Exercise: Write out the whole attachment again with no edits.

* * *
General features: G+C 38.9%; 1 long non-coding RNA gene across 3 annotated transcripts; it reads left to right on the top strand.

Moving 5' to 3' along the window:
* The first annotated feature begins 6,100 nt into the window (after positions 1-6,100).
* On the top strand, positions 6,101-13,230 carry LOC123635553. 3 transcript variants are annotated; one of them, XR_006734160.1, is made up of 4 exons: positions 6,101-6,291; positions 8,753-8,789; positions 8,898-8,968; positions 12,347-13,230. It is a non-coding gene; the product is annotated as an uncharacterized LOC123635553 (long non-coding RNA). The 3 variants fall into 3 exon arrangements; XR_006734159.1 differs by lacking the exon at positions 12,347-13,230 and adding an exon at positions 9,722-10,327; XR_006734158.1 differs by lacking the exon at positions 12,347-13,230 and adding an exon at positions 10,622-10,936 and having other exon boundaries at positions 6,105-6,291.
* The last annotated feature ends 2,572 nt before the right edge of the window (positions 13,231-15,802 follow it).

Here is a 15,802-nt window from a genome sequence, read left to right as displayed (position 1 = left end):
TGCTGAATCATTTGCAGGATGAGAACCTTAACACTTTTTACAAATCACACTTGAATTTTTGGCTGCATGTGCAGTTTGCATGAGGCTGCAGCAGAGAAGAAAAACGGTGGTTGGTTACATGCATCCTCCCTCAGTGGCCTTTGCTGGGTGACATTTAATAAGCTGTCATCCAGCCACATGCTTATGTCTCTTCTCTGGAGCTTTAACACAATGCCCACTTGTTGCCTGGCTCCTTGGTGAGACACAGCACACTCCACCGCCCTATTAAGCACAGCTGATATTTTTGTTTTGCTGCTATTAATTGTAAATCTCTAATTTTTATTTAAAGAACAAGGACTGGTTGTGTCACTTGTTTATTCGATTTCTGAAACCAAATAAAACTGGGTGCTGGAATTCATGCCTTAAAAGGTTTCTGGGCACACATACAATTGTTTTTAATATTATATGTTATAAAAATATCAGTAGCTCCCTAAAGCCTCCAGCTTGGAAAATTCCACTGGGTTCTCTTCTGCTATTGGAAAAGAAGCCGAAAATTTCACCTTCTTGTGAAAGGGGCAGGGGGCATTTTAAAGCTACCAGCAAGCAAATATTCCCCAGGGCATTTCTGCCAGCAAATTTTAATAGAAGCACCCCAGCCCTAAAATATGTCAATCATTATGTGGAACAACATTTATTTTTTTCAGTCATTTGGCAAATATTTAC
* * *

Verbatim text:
General features: G+C 38.9%; 1 long non-coding RNA gene across 3 annotated transcripts; it reads left to right on the top strand.

Moving 5' to 3' along the window:
* The first annotated feature begins 6,100 nt into the window (after positions 1-6,100).
* On the top strand, positions 6,101-13,230 carry LOC123635553. 3 transcript variants are annotated; one of them, XR_006734160.1, is made up of 4 exons: positions 6,101-6,291; positions 8,753-8,789; positions 8,898-8,968; positions 12,347-13,230. It is a non-coding gene; the product is annotated as an uncharacterized LOC123635553 (long non-coding RNA). The 3 variants fall into 3 exon arrangements; XR_006734159.1 differs by lacking the exon at positions 12,347-13,230 and adding an exon at positions 9,722-10,327; XR_006734158.1 differs by lacking the exon at positions 12,347-13,230 and adding an exon at positions 10,622-10,936 and having other exon boundaries at positions 6,105-6,291.
* The last annotated feature ends 2,572 nt before the right edge of the window (positions 13,231-15,802 follow it).

Here is a 15,802-nt window from a genome sequence, read left to right as displayed (position 1 = left end):
TGCTGAATCATTTGCAGGATGAGAACCTTAACACTTTTTACAAATCACACTTGAATTTTTGGCTGCATGTGCAGTTTGCATGAGGCTGCAGCAGAGAAGAAAAACGGTGGTTGGTTACATGCATCCTCCCTCAGTGGCCTTTGCTGGGTGACATTTAATAAGCTGTCATCCAGCCACATGCTTATGTCTCTTCTCTGGAGCTTTAACACAATGCCCACTTGTTGCCTGGCTCCTTGGTGAGACACAGCACACTCCACCGCCCTATTAAGCACAGCTGATATTTTTGTTTTGCTGCTATTAATTGTAAATCTCTAATTTTTATTTAAAGAACAAGGACTGGTTGTGTCACTTGTTTATTCGATTTCTGAAACCAAATAAAACTGGGTGCTGGAATTCATGCCTTAAAAGGTTTCTGGGCACACATACAATTGTTTTTAATATTATATGTTATAAAAATATCAGTAGCTCCCTAAAGCCTCCAGCTTGGAAAATTCCACTGGGTTCTCTTCTGCTATTGGAAAAGAAGCCGAAAATTTCACCTTCTTGTGAAAGGGGCAGGGGGCATTTTAAAGCTACCAGCAAGCAAATATTCCCCAGGGCATTTCTGCCAGCAAATTTTAATAGAAGCACCCCAGCCCTAAAATATGTCAATCATTATGTGGAACAACATTTATTTTTTTCAGTCATTTGGCAAATATTTAC